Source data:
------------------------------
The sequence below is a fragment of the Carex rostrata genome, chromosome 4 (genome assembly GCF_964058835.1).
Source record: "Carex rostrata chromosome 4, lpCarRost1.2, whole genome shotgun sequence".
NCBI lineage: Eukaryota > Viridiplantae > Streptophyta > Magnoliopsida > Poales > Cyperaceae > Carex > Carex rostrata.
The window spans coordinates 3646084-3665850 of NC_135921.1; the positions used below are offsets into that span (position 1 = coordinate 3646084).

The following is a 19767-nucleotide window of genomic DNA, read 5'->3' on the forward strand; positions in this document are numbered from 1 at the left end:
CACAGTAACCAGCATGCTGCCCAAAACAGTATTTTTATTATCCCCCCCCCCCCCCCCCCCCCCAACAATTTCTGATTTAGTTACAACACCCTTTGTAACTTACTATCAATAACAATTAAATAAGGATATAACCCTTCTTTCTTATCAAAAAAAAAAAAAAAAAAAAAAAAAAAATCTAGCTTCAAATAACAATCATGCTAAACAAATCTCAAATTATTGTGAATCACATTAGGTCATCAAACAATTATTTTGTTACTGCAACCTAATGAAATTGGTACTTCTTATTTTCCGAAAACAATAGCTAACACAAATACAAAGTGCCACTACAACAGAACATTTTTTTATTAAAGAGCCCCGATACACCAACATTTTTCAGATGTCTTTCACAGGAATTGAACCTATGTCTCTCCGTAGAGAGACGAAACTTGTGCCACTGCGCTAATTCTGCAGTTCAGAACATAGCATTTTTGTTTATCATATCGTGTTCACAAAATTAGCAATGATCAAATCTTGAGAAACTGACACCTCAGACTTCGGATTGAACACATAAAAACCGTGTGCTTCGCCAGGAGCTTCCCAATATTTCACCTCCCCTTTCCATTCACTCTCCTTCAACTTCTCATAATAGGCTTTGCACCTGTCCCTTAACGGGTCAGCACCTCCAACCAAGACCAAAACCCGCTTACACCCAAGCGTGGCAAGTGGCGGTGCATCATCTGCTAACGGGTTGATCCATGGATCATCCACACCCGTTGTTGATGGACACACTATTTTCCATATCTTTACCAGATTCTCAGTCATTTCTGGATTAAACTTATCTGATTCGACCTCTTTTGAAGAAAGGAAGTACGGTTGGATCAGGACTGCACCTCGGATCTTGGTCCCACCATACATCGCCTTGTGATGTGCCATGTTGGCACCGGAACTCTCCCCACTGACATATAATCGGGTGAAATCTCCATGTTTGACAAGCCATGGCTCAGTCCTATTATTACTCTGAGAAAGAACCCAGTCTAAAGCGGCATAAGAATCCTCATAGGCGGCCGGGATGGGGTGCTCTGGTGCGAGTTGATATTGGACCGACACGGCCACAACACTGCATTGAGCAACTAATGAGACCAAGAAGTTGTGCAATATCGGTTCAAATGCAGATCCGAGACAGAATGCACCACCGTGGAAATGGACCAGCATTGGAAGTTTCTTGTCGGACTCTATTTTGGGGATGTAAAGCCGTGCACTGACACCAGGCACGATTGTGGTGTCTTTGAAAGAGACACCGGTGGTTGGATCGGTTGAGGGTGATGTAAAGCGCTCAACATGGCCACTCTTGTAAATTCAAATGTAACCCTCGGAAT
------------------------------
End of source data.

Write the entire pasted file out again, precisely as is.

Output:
The sequence below is a fragment of the Carex rostrata genome, chromosome 4 (genome assembly GCF_964058835.1).
Source record: "Carex rostrata chromosome 4, lpCarRost1.2, whole genome shotgun sequence".
NCBI lineage: Eukaryota > Viridiplantae > Streptophyta > Magnoliopsida > Poales > Cyperaceae > Carex > Carex rostrata.
The window spans coordinates 3646084-3665850 of NC_135921.1; the positions used below are offsets into that span (position 1 = coordinate 3646084).

The following is a 19767-nucleotide window of genomic DNA, read 5'->3' on the forward strand; positions in this document are numbered from 1 at the left end:
CACAGTAACCAGCATGCTGCCCAAAACAGTATTTTTATTATCCCCCCCCCCCCCCCCCCCCCCAACAATTTCTGATTTAGTTACAACACCCTTTGTAACTTACTATCAATAACAATTAAATAAGGATATAACCCTTCTTTCTTATCAAAAAAAAAAAAAAAAAAAAAAAAAAAATCTAGCTTCAAATAACAATCATGCTAAACAAATCTCAAATTATTGTGAATCACATTAGGTCATCAAACAATTATTTTGTTACTGCAACCTAATGAAATTGGTACTTCTTATTTTCCGAAAACAATAGCTAACACAAATACAAAGTGCCACTACAACAGAACATTTTTTTATTAAAGAGCCCCGATACACCAACATTTTTCAGATGTCTTTCACAGGAATTGAACCTATGTCTCTCCGTAGAGAGACGAAACTTGTGCCACTGCGCTAATTCTGCAGTTCAGAACATAGCATTTTTGTTTATCATATCGTGTTCACAAAATTAGCAATGATCAAATCTTGAGAAACTGACACCTCAGACTTCGGATTGAACACATAAAAACCGTGTGCTTCGCCAGGAGCTTCCCAATATTTCACCTCCCCTTTCCATTCACTCTCCTTCAACTTCTCATAATAGGCTTTGCACCTGTCCCTTAACGGGTCAGCACCTCCAACCAAGACCAAAACCCGCTTACACCCAAGCGTGGCAAGTGGCGGTGCATCATCTGCTAACGGGTTGATCCATGGATCATCCACACCCGTTGTTGATGGACACACTATTTTCCATATCTTTACCAGATTCTCAGTCATTTCTGGATTAAACTTATCTGATTCGACCTCTTTTGAAGAAAGGAAGTACGGTTGGATCAGGACTGCACCTCGGATCTTGGTCCCACCATACATCGCCTTGTGATGTGCCATGTTGGCACCGGAACTCTCCCCACTGACATATAATCGGGTGAAATCTCCATGTTTGACAAGCCATGGCTCAGTCCTATTATTACTCTGAGAAAGAACCCAGTCTAAAGCGGCATAAGAATCCTCATAGGCGGCCGGGATGGGGTGCTCTGGTGCGAGTTGATATTGGACCGACACGGCCACAACACTGCATTGAGCAACTAATGAGACCAAGAAGTTGTGCAATATCGGTTCAAATGCAGATCCGAGACAGAATGCACCACCGTGGAAATGGACCAGCATTGGAAGTTTCTTGTCGGACTCTATTTTGGGGATGTAAAGCCGTGCACTGACACCAGGCACGATTGTGGTGTCTTTGAAAGAGACACCGGTGGTTGGATCGGTTGAGGGTGATGTAAAGCGCTCAACATGGCCACTCTTGTAAATTCAAATGTAACCCTCGGAAT